Betreff: A physicians approach to EMF sensitive patients

Von: Lourdes Salvador

Datum: Sun, 29 Jul 2007 12:00:30 -1000



A physicians approach to EMF sensitive patients:


For those in the MCS community, note the "term" debate on the last slide.


I'd like to comment on this one.  The last two patients were mistreated IMHO.  Both received a psych diagnosis without a provocation test to rule out contributing physical causation of EMS.  It is possible that they had co-occurring psych and EMF sensitivity, but the EMF sensitivity was not tested for in favor of a psych diagnoses based on perceived psych problems which may indeed be EMF related. A psych diagnosis should not be given unless all other causes are ruled out and no physiological cause can be found.  It is well known exposures like this can cause neurotransmitter misfire which can cause mental symptoms that may fully resolve when the exposures are eliminated. 


Note the researcher ONLY tested via provocation when the patient reported strictly physical symptoms.  I think this is a lesson to patients to stick with reporting physical symptoms such as pain, numbness, tingling as  opposed to visual problems or other potentially "mental" problems.  In this way the patient can assure proper testing to rule out improper diagnosis and return to health more quickly.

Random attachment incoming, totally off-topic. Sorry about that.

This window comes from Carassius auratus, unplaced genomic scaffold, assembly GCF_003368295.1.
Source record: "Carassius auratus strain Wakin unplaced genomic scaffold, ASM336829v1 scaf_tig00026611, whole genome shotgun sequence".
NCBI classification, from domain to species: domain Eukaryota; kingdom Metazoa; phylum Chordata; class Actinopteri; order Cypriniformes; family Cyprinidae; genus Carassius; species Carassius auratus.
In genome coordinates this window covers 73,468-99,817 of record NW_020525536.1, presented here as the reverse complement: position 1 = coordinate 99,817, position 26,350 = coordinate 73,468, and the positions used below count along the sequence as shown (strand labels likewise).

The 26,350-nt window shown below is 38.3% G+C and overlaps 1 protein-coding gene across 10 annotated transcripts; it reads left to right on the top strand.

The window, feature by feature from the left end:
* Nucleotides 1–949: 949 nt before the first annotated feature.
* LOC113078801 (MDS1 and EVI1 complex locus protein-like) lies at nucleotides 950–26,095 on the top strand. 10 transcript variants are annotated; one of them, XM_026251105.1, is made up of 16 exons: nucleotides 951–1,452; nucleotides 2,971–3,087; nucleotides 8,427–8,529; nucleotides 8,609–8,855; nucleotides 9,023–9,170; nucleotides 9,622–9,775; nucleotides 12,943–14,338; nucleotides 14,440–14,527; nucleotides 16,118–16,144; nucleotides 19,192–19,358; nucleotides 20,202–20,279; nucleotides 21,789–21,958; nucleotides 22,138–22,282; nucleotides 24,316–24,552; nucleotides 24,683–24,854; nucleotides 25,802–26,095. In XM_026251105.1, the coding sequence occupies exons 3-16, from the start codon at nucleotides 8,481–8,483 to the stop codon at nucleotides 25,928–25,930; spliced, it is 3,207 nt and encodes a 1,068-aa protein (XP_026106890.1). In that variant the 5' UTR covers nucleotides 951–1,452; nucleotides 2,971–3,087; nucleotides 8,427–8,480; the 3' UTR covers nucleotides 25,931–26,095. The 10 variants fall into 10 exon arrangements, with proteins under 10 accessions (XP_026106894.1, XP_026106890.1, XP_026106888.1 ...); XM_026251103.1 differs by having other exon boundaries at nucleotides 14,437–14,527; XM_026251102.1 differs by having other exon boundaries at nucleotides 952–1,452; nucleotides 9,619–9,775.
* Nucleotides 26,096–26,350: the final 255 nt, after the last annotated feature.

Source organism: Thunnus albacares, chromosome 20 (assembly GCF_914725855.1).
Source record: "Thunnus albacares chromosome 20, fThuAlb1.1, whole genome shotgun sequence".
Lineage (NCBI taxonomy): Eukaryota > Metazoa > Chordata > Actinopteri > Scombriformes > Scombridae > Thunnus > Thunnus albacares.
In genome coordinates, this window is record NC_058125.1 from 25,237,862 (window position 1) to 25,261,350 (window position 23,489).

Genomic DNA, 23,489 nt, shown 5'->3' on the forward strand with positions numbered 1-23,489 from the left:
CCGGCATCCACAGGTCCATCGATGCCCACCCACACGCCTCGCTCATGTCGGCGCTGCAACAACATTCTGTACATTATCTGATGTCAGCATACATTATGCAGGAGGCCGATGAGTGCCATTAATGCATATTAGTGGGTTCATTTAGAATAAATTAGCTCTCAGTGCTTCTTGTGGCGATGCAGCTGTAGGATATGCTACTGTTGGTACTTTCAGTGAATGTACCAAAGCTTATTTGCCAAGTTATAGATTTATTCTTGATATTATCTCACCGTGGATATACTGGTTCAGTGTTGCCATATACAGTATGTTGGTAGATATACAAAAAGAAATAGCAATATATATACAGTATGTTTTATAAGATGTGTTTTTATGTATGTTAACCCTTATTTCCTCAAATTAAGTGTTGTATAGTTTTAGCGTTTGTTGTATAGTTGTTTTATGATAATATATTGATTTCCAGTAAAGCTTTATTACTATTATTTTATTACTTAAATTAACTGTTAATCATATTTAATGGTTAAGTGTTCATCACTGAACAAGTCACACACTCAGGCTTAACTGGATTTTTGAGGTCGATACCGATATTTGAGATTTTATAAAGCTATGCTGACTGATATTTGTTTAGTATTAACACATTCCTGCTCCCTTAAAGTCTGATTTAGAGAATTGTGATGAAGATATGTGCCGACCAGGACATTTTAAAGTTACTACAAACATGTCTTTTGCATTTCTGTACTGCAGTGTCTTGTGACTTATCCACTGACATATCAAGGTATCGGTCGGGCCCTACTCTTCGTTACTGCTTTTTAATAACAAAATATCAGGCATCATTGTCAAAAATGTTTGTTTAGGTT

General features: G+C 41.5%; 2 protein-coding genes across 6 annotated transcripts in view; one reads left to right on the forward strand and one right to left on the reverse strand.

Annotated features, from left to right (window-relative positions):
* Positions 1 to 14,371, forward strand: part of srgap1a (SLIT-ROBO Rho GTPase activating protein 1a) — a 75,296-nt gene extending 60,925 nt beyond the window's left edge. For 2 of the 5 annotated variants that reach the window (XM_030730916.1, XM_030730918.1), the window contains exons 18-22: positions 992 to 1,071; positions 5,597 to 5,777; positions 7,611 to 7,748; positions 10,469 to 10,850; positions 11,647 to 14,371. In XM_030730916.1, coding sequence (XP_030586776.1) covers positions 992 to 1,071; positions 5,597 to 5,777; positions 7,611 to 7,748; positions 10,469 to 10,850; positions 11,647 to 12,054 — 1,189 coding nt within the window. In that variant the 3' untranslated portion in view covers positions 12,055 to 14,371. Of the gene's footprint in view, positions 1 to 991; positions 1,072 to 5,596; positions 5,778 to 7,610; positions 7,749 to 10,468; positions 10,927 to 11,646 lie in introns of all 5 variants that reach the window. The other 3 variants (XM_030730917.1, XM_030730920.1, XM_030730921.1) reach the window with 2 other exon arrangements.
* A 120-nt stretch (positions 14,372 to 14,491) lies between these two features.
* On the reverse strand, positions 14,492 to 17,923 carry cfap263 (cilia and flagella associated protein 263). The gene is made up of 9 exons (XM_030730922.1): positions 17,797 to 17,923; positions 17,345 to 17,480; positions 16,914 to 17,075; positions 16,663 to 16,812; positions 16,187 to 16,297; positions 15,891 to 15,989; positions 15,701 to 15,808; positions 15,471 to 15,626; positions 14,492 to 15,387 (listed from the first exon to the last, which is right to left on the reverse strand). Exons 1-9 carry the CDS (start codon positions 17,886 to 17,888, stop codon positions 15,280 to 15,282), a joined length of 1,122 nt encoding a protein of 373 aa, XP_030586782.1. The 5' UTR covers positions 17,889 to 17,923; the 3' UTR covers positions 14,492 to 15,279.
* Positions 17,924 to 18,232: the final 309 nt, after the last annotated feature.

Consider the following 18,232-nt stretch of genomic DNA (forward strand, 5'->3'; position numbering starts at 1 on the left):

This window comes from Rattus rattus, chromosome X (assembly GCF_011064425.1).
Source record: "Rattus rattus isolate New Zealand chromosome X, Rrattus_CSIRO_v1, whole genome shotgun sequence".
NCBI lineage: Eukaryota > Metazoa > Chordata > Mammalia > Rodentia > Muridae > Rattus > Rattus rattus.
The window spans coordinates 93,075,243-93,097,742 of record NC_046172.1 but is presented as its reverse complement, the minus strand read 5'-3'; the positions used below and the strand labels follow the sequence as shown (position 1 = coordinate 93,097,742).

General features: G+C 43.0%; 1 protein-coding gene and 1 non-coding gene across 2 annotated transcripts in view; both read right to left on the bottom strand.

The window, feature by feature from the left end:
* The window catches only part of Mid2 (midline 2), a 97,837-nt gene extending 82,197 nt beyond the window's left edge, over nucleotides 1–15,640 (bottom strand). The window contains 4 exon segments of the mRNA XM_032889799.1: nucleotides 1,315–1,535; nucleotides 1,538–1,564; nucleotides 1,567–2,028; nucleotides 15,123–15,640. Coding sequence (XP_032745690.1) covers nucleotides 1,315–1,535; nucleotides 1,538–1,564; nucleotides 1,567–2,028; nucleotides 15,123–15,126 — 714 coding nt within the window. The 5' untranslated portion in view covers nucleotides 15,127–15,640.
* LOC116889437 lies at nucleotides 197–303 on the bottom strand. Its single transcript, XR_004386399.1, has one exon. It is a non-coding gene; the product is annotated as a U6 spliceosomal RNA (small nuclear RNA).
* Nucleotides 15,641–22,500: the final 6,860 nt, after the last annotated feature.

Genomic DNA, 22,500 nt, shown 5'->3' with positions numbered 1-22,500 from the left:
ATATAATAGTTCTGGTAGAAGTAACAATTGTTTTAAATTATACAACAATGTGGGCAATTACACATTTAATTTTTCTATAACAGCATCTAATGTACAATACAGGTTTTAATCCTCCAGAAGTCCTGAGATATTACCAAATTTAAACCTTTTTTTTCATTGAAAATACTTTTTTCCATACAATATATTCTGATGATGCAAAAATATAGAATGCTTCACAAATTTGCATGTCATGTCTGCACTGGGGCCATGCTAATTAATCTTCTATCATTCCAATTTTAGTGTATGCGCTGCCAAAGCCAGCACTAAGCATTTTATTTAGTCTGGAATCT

I'm willing to bet patient three did not have a mere fear of EMF.  This is the unfortunate aspect of how insurance and costs limits testing to ensure proper diagnosis.  Patient 3 was unwilling to accept the diagnosis according to the slides.  Most patients who feared something know they fear it.  In such cases a psych diagnosis would resonate with them.  How many conditions did we used to call mental that eventually were proven physical?  History would show nearly all conditions were originally thought to be mental and later found had physical causation, like asthma for example. 


If a patient is reluctant to accept a diagnosis, perhaps the diagnosis is wrong and a provocation challenge is in order.  If the provocation proves no sensitivity, then EMF would be ruled out on a scientific basis.  Ruling it out by the mere presence of mental symptoms is "junk science".  It is quite plausible for a patient to be diabetic, EMF sensitive, suffer cancer, and also have a mental disorder.  Having one condition does not mean that some symptoms are not related to another disorder.  Patients should not have proper tests ruled out on the basis of a co-occurring mental disorder.  To do so it to disserve the patient and avoid proper diagnosis of other conditions that can be treated so the patient improves.  Psychotherapy in such cases is bound to help the person digress because it is not addressing the true cause of symptoms.  The patient is likely to become depressed and anxious as the symptoms continue despite psychotherapy.  Tricking the patient to believe they are not having the symptoms and must think positive to avoid them may also trick them into further harm of their health and when symptoms do arise, the EMF condition is likely to be far advanced and may not be as treatable as it once was if tested for in the beginning.  Because patient 3 and 4 had mental symptoms, all their health conditions are believed to be mental.  IMHO this is a disservice to patients.  I highly encourage practitioners to rule out all other causes with scientific based clinical tests before reaching a psychiatric diagnosis.